The SMH has a look at progress from the global carbon capture and storage conference in Pittsburgh - Carbon capture? Not in my yard.
Stern's response was that future CCS technology would offer carbon negative solutions and would have an even bigger role to play as reduction targets deepen - including trapping and storing emissions from industrial processes for which there is no renewable energy alternative.
Maybe one day. Now you constantly hear that everyone inside the fossil fuel industry knows CCS won't fly. Nobody, tipsy or otherwise, was silly enough to tell this journalist they thought as much.
My second revelation was to do with the risks of storage. For most of the people working on CCS, storage is the easy bit, accounting for only 30 per cent of the cost. For me, storage is the scary part. The industry spends a fair amount of time modelling what happens after vast plumes of supercritical CO2 are injected underground. They don't really know, either.
But guess what? The underground plumes of CO2 don't just sit there, they migrate. And if the storage site is onshore, there is a decent chance the plume will hit an underground aquifer, and contaminate drinking water. When Co2 meets mineral-rich groundwater the result often is cyanide and heavy metals contamination, and there is a great deal of research going on to work out how much, how often, how long for and with what associated health risk in the unfortunate event of human or animal consumption.
There's another risk: micro-seismicity, the many little quakes and tremors caused as the injected CO2 plume grows, settles or shifts. An official I spoke to from our own Department of Energy had never heard of micro-seismicity associated with CCS. One wonders if the minister, Martin Ferguson, is even aware of the risks associated with CO2 storage.
No wonder the CCS industry complains of numby-ism - ''not under my backyard''. In the US there's a scramble going on to gain control of underground pore space, the best likely storage sites. It's nirvana for lawyers - the potential liabilities are legion. And it's a large amount of real estate we're talking.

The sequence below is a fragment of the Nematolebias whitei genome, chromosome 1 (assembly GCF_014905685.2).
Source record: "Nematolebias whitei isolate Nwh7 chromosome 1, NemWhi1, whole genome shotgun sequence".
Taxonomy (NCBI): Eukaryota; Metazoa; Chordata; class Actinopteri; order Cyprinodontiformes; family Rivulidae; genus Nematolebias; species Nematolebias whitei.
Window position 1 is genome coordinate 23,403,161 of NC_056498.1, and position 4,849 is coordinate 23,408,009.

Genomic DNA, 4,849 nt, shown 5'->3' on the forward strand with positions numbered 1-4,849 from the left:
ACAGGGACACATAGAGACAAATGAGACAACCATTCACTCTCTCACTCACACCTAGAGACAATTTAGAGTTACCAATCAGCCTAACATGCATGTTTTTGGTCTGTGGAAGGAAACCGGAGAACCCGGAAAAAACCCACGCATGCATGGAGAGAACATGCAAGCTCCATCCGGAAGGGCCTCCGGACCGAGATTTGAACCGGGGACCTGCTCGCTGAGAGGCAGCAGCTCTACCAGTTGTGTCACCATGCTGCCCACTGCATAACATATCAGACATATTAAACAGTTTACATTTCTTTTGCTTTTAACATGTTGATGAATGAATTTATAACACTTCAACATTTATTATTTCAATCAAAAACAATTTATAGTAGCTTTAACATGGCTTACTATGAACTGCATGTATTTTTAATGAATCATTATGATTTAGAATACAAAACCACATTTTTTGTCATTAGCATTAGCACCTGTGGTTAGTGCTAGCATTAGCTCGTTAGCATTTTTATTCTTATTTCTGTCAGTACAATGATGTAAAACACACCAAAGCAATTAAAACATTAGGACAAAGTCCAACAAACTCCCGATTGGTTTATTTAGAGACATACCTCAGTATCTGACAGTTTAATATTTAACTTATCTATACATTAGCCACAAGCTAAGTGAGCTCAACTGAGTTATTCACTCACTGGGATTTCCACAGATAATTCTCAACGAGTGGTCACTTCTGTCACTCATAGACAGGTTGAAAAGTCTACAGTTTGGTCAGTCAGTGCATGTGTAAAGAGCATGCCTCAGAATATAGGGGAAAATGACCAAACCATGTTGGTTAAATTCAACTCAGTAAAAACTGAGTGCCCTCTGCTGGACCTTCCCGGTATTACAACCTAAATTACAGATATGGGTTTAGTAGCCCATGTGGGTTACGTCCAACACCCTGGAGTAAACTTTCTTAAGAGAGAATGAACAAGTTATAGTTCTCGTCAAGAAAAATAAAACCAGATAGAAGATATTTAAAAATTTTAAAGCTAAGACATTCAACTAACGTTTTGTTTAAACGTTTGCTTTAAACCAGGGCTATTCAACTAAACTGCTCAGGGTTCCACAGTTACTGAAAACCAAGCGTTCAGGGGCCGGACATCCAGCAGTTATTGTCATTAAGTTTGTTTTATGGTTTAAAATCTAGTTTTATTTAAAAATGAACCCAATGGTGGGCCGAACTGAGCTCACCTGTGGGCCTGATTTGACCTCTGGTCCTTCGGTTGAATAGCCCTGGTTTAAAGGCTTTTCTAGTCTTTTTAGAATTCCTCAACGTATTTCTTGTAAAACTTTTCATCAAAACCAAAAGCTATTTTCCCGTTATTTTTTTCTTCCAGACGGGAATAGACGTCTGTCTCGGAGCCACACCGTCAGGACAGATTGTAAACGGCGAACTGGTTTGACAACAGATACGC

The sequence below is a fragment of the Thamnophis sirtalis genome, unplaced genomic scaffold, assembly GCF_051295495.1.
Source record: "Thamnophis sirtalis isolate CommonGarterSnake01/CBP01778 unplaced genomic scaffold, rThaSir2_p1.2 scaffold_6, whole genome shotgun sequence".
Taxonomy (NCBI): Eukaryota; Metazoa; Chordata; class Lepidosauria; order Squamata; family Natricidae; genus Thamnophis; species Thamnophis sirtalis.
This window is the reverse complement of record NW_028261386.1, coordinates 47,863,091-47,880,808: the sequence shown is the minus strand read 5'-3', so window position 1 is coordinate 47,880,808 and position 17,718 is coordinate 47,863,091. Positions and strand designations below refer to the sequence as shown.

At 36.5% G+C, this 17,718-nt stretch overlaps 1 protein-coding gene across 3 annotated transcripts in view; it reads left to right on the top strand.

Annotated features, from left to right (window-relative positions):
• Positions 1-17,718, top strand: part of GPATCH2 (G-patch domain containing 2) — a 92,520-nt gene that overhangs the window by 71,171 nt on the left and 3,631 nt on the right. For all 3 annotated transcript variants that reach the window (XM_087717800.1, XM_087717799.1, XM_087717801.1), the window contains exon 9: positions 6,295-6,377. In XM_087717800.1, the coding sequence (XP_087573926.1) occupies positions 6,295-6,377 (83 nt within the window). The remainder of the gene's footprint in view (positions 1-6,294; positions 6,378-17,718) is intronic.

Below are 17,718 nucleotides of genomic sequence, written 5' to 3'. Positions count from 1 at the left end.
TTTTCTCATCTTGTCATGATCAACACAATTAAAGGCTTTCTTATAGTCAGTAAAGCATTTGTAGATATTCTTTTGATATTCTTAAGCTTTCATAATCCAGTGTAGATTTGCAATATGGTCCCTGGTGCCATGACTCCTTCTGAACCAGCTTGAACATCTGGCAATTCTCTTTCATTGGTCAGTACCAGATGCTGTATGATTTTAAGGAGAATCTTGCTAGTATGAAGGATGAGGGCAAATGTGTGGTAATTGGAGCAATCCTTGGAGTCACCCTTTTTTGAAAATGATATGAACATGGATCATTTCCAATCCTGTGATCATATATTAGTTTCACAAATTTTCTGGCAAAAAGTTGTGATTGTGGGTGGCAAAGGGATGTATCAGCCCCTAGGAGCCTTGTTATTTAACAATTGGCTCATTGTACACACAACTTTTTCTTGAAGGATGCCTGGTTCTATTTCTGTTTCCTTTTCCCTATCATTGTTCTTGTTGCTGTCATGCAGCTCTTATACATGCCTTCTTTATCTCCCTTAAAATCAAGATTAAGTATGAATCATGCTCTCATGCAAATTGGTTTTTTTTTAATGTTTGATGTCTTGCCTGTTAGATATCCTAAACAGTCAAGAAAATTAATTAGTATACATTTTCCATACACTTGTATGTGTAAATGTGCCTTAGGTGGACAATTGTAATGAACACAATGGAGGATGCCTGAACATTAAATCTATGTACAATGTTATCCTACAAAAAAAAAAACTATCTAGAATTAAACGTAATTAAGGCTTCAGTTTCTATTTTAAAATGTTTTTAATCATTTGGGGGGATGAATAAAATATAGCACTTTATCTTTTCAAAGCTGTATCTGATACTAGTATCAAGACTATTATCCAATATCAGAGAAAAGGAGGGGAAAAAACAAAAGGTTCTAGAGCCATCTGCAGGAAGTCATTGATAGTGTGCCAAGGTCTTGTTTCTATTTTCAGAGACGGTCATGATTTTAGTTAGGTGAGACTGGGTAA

A 500-megawatt coal-fired power station capturing 90 per cent of emissions and injecting them into a 100-metre-thick underground formation for 40 years will require 250 square kilometres of pore space.
These issues, to the industry, are neither new nor scary. They are risks that require study and management - and strategies for communicating with the public.
The third revelation was that CCS proponents are becoming concerned about a lack of progress, and finance. There is too much talk and not enough action. The institute is eager to convey it is an entrepreneurial and private organisation, which can somehow allow technology transfer without breaching patent rights. Tough gig. The deepest pockets remain zipped. It was discussed at Pittsburgh that while there were plenty of oil and gas types about, the coal companies were notable absentees.
Yet according to the International Energy Agency, which hopes CCS will provide 20 per cent of the world's abatement, we need to have 18 CCS projects up and running by 2015, 100 by 2020, and a ferocious ramp-up from there with literally thousands of plants operating and furiously injecting CO2 underground between 2030 and 2050. Basically, the institute hopes that government steps in and funds a working coal-fired power station with CCS to show everyone the technology works and get things moving.
For me it all looks too hard - too risky, too expensive, and way too late.